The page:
Human dignity should not need defending. But Jefferson’s “self evident” truths are deemed so no longer.
That’s frightening because, if nothing else, it is impossible to defend universal human rights if we don’t perceive human beings as having unique dignity simply and merely because they are human.
That is why I was glad to see an article in the Cambridge Quarterly of Healthcare Ethics rebutting the “dignity deniers” in the context of an article about why–as one example–it is wrong to use a human ear as an ashtray. From, “Dignity and the Ownership and Use of Body Parts,” by Charles Foster (abstract):
Dignity, then, is objective human flourishing.
The “status” I refer to in my formulation of dignity should not be misunderstood. It does not depend on any notion of the imago dei (although I don’t at all discount the possibility that the imago dei might generate a result similar to mine), or on any account of human specialness that asserts that humans are intrinsically better than nonhumans. I deal only with human status, because this is an article about how humans should behave in relation to other humans.
When a defender of intrinsic human dignity can’t assume that humans have greater value than animals, it demonstrates how deeply Peter Singer-type thinking has penetrated bioethics. Cause for much alarm, but back to Foster:
The suggestion that there is such a thing as objective human flourishing sounds contentious. But isn’t it obvious enough? There are some things that are good for us (such as companionship and the absence of disease), and some that are not (such as isolation and arsenic). I remind myself of the overstated dangers of the is-ought gap…and contend that it is possible, at least in principle, to determine empirically what constitutes human thriving.
Of course, “thriving” is subjective. But Foster uses the term sufficiently broadly to make a more objective point (my emphasis):
Our main concern should be not abstract human thriving but the thriving of a particular human being. It is her humanization that should be the object of ethical discussion…
The self is part of the context in which the thriving must happen, and the body is inextricably tangled with that self. Another part of the context, of course, is the set of circumstances in which the person finds herself.
All of which boils down to the proposition that human dignity is objective thriving in the biological, societal, geographical, and other circumstances in which the individual finds herself.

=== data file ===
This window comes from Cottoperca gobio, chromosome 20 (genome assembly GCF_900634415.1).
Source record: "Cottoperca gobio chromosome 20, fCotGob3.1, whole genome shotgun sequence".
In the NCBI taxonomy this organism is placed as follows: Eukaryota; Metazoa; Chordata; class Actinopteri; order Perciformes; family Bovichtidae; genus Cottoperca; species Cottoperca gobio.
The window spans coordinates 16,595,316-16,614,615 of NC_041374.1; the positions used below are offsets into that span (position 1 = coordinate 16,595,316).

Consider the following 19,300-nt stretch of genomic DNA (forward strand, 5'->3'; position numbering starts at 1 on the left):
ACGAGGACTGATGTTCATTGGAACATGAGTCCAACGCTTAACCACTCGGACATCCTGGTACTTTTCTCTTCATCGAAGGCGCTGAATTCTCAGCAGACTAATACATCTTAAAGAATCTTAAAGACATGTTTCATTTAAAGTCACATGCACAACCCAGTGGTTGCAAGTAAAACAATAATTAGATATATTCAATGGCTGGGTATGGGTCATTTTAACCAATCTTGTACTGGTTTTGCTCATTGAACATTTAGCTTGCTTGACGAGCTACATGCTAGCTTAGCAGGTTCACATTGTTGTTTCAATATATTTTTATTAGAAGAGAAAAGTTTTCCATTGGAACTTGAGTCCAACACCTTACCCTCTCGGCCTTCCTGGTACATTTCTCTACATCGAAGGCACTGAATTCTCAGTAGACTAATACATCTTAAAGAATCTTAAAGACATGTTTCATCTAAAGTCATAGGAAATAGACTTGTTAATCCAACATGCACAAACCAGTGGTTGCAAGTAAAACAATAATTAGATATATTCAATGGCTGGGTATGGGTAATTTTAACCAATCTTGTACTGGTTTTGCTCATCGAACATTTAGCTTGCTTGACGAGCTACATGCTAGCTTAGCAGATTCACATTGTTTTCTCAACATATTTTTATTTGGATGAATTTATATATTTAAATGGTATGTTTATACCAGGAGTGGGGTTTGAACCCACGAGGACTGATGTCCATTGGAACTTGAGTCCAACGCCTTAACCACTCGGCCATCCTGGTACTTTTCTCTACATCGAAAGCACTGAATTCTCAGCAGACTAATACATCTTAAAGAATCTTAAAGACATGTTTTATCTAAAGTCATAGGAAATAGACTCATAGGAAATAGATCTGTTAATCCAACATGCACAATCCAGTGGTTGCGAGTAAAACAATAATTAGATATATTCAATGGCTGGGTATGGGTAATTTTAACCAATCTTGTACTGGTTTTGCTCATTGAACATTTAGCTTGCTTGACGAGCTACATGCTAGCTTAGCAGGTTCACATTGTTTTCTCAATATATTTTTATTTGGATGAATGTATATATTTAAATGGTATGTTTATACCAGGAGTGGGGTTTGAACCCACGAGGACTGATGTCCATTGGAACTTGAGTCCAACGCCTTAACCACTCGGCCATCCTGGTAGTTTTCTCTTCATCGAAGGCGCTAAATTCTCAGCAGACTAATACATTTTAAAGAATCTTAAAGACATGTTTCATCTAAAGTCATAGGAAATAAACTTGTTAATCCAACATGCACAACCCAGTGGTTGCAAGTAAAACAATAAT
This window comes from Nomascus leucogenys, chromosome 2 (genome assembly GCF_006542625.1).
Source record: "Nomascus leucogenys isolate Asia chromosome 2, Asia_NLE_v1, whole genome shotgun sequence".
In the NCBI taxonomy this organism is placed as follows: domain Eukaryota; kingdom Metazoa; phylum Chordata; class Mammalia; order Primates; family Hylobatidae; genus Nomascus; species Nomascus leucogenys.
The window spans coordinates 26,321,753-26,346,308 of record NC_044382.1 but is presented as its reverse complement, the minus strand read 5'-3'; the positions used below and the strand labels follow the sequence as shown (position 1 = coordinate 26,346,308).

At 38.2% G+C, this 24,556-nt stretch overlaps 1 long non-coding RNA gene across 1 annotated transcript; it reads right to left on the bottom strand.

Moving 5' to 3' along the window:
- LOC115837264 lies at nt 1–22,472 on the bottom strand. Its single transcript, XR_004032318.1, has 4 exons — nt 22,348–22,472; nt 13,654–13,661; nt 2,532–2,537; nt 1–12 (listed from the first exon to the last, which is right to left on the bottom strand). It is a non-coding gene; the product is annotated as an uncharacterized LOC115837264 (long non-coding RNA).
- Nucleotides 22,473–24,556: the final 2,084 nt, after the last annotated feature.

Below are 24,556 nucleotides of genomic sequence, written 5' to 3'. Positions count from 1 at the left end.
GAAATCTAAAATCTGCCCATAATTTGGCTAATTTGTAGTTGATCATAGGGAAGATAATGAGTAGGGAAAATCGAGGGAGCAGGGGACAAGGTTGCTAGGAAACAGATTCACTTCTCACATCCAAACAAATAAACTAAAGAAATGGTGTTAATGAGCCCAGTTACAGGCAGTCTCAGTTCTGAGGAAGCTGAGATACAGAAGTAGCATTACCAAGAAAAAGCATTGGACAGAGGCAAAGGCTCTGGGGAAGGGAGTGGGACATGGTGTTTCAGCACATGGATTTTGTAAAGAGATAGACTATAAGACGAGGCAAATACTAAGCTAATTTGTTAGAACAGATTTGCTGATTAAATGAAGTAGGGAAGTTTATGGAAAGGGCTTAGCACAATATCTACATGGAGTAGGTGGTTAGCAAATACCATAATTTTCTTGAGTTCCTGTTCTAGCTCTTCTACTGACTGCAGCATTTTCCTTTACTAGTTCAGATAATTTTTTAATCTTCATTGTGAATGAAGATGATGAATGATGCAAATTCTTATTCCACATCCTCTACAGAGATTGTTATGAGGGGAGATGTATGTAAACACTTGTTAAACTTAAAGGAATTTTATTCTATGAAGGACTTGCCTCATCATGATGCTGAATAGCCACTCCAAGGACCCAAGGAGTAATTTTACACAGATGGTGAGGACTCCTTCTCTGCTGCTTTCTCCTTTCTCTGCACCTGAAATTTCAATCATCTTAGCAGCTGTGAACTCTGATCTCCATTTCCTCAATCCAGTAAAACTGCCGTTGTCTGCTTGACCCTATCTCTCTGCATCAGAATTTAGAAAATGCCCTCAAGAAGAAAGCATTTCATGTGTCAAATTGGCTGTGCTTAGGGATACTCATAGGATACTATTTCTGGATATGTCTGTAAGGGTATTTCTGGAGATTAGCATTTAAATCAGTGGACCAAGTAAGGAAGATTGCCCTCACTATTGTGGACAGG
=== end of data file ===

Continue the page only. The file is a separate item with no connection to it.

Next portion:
In other words, the human being who is profoundly disabled and the athelete each have intrinsic dignity and must be treated in ways that recognizes their best potential thriving in their respective circumstances. This is in direct contrast to many bioethicists who would create an invidious distinction between the athelete and the profoundly disabled person based on invidious quality of life distinctions.
Indeed, Foster (mostly) defends the dignity of the permanently unconscious patient:
Is there any sense at all in which she can be said to be thriving? Yes, and two points can be made in support of this conclusion. First, her story (which in many ways is her) continues. The story is the necessary substrate for any ethical considerations that concern her.
And second, there are good stories and bad stories, and it is better for her (a betterness accurately described in terms of thriving) for her story to be a good one. That is why we rightly say that it would offend her dignity were her body to be used by medical students to practice rectal and vaginal examinations.
He also gets into a point relevant to the Terri Schiavo case:
There are the interests of her family and friends. The patient might be incapable of appreciating her relationships, but that does not mean that she does not have relationships, or that the appreciation of those relationships is not an important part of the thriving interests of others. Going to see her each day might be the only thing that keeps her parents going.
Foster writes that part of a good life is altruism, so why not use the unconscious patient for organs–as has frequently been proposed in bioethics. Because the patient’s dignity is inextricably connected with ours:
Everyone, in fact, has a dignity interest vested in this particular patient. The criminal recognizes that society as a whole is damaged by, for instance, a murder. This is not merely or mainly because, if murder goes unpunished, murders will proliferate and the risk of each one of us being murdered rises.
More important is what the fact of the unpunished murder says about the zeitgeist—about the ethical water in which we all have to swim. A society that tolerates murder is toxic, and the toxicity affects the ability of us all to thrive.
That last point goes well beyond killing for organs.
Foster next proposes a weighing and balancing formula that best protects human dignity in individual cases, more than I can discuss in a blog.
Foster’s prescription isn’t sufficiently protective because it still makes distinctions based on the capacities and quality of life of the individual. That is always dangerous.
But at least he pushes back forcefully against the dignity deniers who would essentially strip the most weak and vulnerable of their humanhood toward the end of killing and/or using their body parts and functions for utilitiarian purposes.